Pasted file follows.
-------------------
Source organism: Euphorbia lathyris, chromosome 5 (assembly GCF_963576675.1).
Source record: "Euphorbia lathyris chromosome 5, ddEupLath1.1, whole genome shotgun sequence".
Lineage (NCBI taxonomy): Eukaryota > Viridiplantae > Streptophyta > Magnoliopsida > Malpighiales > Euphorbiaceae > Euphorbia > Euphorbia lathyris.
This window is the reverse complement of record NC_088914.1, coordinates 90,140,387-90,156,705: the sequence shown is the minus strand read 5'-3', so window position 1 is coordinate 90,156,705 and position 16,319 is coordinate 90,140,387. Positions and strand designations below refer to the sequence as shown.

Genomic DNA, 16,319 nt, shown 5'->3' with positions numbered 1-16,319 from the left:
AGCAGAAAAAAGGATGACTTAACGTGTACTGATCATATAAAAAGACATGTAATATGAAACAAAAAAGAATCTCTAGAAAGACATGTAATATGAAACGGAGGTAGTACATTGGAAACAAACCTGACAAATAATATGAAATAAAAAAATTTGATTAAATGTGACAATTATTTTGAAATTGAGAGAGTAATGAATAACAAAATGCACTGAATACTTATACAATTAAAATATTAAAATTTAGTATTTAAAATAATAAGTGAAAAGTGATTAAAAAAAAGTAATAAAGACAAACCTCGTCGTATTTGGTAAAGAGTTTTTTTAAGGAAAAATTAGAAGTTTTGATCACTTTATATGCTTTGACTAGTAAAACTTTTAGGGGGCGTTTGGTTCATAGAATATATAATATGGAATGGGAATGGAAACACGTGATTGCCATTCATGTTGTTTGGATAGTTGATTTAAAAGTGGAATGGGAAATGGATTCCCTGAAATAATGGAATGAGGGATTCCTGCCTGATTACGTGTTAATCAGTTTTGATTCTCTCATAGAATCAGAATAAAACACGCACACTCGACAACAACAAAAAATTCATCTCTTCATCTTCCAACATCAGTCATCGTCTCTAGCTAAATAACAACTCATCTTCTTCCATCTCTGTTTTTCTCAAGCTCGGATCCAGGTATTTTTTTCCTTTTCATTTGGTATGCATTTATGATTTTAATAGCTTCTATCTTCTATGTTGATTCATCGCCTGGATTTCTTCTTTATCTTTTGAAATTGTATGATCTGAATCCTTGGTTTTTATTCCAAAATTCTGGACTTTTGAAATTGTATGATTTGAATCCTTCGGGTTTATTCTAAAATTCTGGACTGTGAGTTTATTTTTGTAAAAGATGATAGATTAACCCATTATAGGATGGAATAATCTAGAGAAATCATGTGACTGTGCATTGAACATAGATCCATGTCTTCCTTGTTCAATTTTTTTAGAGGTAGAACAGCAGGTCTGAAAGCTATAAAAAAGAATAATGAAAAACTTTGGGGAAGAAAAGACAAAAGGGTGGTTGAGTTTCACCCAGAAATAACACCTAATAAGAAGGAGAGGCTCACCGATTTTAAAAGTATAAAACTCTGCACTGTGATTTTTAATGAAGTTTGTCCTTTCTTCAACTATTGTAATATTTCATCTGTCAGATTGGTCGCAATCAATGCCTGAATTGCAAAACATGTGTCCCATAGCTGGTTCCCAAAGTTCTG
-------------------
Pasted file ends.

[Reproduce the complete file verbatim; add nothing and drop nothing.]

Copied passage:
Source organism: Euphorbia lathyris, chromosome 5 (assembly GCF_963576675.1).
Source record: "Euphorbia lathyris chromosome 5, ddEupLath1.1, whole genome shotgun sequence".
Lineage (NCBI taxonomy): Eukaryota > Viridiplantae > Streptophyta > Magnoliopsida > Malpighiales > Euphorbiaceae > Euphorbia > Euphorbia lathyris.
This window is the reverse complement of record NC_088914.1, coordinates 90,140,387-90,156,705: the sequence shown is the minus strand read 5'-3', so window position 1 is coordinate 90,156,705 and position 16,319 is coordinate 90,140,387. Positions and strand designations below refer to the sequence as shown.

Genomic DNA, 16,319 nt, shown 5'->3' with positions numbered 1-16,319 from the left:
AGCAGAAAAAAGGATGACTTAACGTGTACTGATCATATAAAAAGACATGTAATATGAAACAAAAAAGAATCTCTAGAAAGACATGTAATATGAAACGGAGGTAGTACATTGGAAACAAACCTGACAAATAATATGAAATAAAAAAATTTGATTAAATGTGACAATTATTTTGAAATTGAGAGAGTAATGAATAACAAAATGCACTGAATACTTATACAATTAAAATATTAAAATTTAGTATTTAAAATAATAAGTGAAAAGTGATTAAAAAAAAGTAATAAAGACAAACCTCGTCGTATTTGGTAAAGAGTTTTTTTAAGGAAAAATTAGAAGTTTTGATCACTTTATATGCTTTGACTAGTAAAACTTTTAGGGGGCGTTTGGTTCATAGAATATATAATATGGAATGGGAATGGAAACACGTGATTGCCATTCATGTTGTTTGGATAGTTGATTTAAAAGTGGAATGGGAAATGGATTCCCTGAAATAATGGAATGAGGGATTCCTGCCTGATTACGTGTTAATCAGTTTTGATTCTCTCATAGAATCAGAATAAAACACGCACACTCGACAACAACAAAAAATTCATCTCTTCATCTTCCAACATCAGTCATCGTCTCTAGCTAAATAACAACTCATCTTCTTCCATCTCTGTTTTTCTCAAGCTCGGATCCAGGTATTTTTTTCCTTTTCATTTGGTATGCATTTATGATTTTAATAGCTTCTATCTTCTATGTTGATTCATCGCCTGGATTTCTTCTTTATCTTTTGAAATTGTATGATCTGAATCCTTGGTTTTTATTCCAAAATTCTGGACTTTTGAAATTGTATGATTTGAATCCTTCGGGTTTATTCTAAAATTCTGGACTGTGAGTTTATTTTTGTAAAAGATGATAGATTAACCCATTATAGGATGGAATAATCTAGAGAAATCATGTGACTGTGCATTGAACATAGATCCATGTCTTCCTTGTTCAATTTTTTTAGAGGTAGAACAGCAGGTCTGAAAGCTATAAAAAAGAATAATGAAAAACTTTGGGGAAGAAAAGACAAAAGGGTGGTTGAGTTTCACCCAGAAATAACACCTAATAAGAAGGAGAGGCTCACCGATTTTAAAAGTATAAAACTCTGCACTGTGATTTTTAATGAAGTTTGTCCTTTCTTCAACTATTGTAATATTTCATCTGTCAGATTGGTCGCAATCAATGCCTGAATTGCAAAACATGTGTCCCATAGCTGGTTCCCAAAGTTCTG